Also you have this flagship song which is of course ‘Lost Tonight’, a tribute to Paul O’Neill. It features some old Savatage text lines he wrote and most striking, it features the counterpart vocals that marked Savatage classics such as ‘Chance’. Are there any more secrets in this song that refer to Paul?
That song it just showing all the prominent things that Paul has given me as a writer. I made that song to him and I think Paul would be really proud and happy, because it shows a lot of him. It was about three weeks after Paul passed away that I was at a friends house, for a party for something I don’t even remember. And suddenly his son would come home and hit my jeep. So I brought it to be fixed and when I walked to the garage to pick it up, the ideas for this song kind of came to me. So I put some lines into the voice recorder on my cell phone. The song was suddenly coming to me, and I started writing it out for Paul.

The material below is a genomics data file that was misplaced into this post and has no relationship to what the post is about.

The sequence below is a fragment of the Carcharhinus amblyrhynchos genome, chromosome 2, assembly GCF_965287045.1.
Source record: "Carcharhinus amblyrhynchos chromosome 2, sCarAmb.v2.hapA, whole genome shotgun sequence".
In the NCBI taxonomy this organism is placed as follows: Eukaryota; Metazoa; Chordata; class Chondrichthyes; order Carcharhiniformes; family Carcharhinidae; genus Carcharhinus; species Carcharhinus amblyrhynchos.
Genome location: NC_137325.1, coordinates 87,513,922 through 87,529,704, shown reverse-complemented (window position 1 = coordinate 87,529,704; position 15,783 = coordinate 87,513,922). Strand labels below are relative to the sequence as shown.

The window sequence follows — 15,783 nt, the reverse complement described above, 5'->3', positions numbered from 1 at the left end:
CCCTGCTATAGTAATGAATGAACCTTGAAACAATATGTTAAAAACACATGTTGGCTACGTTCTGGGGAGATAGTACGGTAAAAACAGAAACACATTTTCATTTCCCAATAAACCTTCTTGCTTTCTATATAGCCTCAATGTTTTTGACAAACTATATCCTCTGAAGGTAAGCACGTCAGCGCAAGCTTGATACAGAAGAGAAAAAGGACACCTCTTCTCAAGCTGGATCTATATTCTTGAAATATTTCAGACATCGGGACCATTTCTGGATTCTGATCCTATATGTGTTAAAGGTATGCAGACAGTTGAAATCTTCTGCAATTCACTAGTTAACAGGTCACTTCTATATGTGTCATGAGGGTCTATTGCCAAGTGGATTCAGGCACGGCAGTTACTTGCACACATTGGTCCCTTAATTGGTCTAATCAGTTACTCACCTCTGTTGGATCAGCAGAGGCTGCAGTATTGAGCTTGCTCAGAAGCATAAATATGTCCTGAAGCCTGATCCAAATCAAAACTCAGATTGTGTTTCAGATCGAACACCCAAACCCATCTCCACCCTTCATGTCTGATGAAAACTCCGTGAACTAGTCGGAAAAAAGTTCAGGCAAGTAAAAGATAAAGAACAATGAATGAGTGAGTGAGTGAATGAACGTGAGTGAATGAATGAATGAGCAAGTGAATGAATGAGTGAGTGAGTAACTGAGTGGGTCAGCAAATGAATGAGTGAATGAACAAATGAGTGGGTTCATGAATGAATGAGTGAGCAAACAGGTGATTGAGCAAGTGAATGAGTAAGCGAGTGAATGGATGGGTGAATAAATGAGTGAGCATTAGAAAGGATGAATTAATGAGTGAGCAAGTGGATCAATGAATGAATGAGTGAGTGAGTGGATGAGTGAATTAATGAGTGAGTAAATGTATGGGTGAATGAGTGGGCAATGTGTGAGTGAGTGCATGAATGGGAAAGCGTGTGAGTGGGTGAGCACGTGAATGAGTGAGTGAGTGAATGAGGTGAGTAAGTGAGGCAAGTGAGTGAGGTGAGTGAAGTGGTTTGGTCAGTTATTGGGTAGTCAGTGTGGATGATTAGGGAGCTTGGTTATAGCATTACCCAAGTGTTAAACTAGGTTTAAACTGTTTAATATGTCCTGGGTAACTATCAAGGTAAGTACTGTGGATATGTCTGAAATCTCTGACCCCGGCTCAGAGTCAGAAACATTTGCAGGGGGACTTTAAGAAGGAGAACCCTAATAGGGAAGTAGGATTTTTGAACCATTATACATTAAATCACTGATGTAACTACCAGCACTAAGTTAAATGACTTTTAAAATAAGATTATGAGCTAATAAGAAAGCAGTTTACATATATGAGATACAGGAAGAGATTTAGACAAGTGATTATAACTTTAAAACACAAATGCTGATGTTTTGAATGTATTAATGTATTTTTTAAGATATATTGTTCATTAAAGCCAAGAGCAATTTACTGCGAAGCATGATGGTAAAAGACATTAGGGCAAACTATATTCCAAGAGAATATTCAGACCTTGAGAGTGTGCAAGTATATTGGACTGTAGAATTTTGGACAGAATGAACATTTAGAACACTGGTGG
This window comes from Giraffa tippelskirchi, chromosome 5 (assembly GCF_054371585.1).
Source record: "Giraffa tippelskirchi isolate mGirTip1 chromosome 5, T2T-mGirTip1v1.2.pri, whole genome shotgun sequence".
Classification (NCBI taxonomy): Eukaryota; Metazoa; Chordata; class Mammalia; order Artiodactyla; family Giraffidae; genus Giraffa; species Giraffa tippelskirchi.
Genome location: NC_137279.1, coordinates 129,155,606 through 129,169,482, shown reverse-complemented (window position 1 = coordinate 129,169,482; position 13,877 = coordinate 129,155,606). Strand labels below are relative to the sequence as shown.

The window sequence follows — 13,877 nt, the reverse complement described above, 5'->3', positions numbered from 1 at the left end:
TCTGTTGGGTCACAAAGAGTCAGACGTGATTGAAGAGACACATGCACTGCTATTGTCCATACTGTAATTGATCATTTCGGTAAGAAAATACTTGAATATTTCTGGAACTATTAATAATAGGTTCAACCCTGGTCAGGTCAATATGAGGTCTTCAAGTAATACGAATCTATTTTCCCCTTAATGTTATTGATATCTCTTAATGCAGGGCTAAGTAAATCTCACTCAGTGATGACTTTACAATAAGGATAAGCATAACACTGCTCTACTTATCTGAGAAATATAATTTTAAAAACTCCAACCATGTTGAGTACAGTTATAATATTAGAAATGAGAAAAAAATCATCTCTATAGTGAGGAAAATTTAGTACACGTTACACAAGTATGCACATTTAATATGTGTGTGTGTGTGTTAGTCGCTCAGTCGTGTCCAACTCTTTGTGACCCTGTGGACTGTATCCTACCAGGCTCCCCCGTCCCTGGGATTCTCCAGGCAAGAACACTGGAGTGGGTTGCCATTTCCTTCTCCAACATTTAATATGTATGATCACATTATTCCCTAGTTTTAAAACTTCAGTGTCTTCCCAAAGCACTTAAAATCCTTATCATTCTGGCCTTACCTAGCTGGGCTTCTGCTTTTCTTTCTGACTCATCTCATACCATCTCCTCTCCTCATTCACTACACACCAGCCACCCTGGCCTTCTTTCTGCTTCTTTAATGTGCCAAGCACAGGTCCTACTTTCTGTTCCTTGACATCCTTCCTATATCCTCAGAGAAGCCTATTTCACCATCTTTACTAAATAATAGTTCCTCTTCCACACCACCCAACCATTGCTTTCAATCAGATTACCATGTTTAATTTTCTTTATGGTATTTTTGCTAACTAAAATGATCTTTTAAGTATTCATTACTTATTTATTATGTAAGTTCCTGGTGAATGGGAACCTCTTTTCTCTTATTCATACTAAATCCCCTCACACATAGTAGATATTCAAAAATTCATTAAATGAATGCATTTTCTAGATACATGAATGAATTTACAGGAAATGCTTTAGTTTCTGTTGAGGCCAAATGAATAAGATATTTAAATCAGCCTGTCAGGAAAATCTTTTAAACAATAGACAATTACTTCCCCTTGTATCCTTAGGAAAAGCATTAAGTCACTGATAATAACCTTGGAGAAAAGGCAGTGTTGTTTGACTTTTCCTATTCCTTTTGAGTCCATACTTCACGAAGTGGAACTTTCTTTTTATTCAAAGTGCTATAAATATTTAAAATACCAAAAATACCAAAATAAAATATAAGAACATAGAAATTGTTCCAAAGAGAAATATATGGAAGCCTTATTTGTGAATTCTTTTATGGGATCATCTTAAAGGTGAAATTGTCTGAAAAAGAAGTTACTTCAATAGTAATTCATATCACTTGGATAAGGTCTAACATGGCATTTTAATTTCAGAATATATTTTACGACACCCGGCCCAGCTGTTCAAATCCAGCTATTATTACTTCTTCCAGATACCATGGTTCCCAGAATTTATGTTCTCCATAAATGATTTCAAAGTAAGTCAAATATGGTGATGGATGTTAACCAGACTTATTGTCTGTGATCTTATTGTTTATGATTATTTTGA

That’s tough… What was your first reaction when you heard of Paul’s passing?
It was basically a moment of shock. I started crying and I couldn’t believe it. It’s still something I have trouble accepting. If something happened in my life, stuff like my accident three weeks ago, when a friend passed away or other bad stuff, I called Paul. He was like my dad in that way. So when Paul died, I could not call Paul. That was one of the craziest things because that’s when you realise that this very important person in your life had gone.

It was not the first time you lost someone who was a mentor to you, speaking of course about Criss Oliva. What keeps you going after tragedies like this?